Film Review: The Salvation

The Salvation

Kristian Levring’s The Salvation is a suitably entertaining Western. For all its style, however, the film fails to imprint its own mark on the genre.

Danish settler Jon has built a life for himself in 1870s America. Tragedy strikes when his family arrive in the country, forcing on to take matters into his own hands…

The Salvation follows that familiar old Western trope of revenge. The film’s premise is simple; this is a story about pay back. Usually with this type of film, the pressure lies on the execution of the action. Although action sequences function well to accelerate the pace in The Salvation, they not not meet the cathartic need. This is in part due to the lack of character development.

The Salvation offers little in the way of three-dimensional characters. The audience is not really given much of an opportunity to get to know the film’s protagonist. The situation presented in the film’s opening is traumatising to Jon. Yet little personality is given to the character. His brother Krestan is given a little more in the way of depth. The choice to have the main female character as mute perhaps represents women’s place in this era and environment.

The subplot of the land grab offers little distraction. Its inclusion offers reasoning behind the rule of fear. However, this strand is not fleshed out sufficiently. It merely seems like a device to provide some contemporary resonance or reasoning. Perhaps if the central character had been given more depth, The Salvation would have successfully functioned solely on its revenge hinge.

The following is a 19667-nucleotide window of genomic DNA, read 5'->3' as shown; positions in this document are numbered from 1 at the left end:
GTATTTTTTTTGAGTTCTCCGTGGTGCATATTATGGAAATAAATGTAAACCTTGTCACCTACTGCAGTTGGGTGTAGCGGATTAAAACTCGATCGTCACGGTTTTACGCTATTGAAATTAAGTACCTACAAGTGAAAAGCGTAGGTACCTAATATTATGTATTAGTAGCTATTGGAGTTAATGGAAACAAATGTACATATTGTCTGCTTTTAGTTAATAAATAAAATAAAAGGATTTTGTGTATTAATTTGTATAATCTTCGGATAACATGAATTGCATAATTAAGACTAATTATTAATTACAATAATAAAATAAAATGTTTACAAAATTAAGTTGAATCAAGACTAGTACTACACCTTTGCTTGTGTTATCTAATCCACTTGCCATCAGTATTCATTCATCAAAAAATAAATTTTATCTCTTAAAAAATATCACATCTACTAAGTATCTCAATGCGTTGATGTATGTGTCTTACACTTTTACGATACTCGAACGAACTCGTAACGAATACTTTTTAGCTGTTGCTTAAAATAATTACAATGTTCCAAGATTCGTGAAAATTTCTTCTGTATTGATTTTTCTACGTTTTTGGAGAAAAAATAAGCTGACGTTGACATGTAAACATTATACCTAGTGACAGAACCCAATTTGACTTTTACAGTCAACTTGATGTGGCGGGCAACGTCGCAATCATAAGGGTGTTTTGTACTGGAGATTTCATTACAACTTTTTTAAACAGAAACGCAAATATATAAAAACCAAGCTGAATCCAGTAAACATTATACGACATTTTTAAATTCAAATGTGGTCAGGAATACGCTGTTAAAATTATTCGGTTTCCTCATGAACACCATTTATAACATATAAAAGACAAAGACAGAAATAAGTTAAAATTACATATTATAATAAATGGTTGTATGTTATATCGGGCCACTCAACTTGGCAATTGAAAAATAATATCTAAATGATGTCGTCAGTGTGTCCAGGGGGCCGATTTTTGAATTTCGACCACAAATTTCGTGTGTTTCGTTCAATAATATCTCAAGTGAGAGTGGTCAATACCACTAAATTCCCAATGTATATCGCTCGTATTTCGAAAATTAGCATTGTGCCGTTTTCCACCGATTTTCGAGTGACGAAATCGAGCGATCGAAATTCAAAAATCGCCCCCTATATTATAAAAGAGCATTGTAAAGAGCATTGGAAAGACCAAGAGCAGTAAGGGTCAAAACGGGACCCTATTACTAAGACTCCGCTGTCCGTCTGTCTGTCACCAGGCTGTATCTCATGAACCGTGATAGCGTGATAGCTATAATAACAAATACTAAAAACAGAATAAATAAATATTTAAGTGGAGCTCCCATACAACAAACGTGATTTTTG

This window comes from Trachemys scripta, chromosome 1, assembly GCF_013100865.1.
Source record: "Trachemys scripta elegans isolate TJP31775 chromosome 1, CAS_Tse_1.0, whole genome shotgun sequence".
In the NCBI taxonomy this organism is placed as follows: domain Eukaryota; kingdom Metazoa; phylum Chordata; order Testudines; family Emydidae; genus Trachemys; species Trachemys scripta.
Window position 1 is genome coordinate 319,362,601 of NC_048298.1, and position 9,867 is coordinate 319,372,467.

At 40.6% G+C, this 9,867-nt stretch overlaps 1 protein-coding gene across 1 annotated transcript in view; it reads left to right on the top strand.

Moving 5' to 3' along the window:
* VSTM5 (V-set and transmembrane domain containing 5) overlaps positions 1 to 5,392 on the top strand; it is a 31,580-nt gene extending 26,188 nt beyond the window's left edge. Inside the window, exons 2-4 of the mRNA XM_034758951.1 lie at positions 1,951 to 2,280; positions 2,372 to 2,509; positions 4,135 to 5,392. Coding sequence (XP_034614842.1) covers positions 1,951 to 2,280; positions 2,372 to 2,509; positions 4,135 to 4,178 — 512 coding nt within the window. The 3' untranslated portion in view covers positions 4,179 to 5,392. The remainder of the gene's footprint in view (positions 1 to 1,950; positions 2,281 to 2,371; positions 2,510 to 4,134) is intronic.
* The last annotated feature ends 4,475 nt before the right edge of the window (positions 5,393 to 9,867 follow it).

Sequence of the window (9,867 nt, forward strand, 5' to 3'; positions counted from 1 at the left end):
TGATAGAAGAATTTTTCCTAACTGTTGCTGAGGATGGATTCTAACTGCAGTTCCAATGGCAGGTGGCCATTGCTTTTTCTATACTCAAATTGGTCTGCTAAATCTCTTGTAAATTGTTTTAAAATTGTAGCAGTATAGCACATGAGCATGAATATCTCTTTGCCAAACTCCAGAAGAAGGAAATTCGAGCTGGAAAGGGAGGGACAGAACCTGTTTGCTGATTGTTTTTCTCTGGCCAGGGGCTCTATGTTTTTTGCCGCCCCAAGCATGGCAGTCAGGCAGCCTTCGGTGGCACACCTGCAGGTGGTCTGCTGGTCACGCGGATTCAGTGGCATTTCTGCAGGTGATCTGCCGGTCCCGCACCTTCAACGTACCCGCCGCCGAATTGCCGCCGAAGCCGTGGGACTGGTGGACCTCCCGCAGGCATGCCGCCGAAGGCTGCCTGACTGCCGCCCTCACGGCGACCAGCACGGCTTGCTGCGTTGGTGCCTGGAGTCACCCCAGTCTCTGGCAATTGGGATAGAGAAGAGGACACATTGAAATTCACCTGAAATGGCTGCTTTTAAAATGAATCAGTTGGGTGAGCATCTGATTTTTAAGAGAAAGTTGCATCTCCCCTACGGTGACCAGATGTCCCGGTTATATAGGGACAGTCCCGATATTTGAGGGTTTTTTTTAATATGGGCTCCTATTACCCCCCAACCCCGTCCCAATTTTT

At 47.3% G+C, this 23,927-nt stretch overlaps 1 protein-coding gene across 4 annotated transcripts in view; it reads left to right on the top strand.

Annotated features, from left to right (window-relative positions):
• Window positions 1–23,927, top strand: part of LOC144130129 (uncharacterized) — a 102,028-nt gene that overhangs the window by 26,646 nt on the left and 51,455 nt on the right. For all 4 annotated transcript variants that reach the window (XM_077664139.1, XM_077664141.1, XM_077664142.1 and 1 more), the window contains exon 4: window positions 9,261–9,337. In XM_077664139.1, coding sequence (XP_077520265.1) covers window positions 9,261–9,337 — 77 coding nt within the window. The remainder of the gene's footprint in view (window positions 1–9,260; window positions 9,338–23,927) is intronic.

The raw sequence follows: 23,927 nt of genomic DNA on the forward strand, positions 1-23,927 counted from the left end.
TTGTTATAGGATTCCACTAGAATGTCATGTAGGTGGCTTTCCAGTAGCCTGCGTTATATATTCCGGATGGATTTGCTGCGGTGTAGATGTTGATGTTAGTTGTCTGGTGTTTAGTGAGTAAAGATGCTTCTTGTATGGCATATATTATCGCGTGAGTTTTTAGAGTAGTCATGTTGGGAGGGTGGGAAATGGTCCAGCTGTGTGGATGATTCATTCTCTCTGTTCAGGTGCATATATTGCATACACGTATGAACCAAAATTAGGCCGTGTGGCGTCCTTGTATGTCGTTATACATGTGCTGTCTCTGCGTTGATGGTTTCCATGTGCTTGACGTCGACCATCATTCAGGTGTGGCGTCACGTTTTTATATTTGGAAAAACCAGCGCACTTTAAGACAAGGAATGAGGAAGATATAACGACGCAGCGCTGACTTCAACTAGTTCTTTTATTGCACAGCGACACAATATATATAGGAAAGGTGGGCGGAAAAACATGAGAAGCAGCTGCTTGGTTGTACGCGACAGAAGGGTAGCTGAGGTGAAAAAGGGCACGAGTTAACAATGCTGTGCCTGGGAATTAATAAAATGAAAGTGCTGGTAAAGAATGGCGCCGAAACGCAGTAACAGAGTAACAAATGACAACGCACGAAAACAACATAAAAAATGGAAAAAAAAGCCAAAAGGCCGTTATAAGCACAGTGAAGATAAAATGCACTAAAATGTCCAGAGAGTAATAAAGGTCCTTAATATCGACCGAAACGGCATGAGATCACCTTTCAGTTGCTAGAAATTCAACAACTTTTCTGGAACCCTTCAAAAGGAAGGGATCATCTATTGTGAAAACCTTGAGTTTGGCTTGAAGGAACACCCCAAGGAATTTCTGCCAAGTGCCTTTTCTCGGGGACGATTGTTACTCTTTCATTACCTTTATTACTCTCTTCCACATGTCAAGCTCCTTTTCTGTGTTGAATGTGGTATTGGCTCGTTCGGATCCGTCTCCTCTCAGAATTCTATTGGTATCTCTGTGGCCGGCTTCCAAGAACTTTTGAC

The use of colour is striking in the beginning of The Salvation. The film looks every inch the Western, with a level of authenticity to the look of the Wild West outpost. Visual effects are poor, however. Mads Mikkelsen delivers a decent performance as Jon. Eva Green is a striking figure, whilst Jeffrey Dean Morgan chews scenery as the cartoonish villain.

Ultimately, The Salvation lacks the mettle of a classic revenge story. The protagonist is not enough of a victim, or a hero, for viewers to really root for him. The film plays out appropriately, but lacks significance.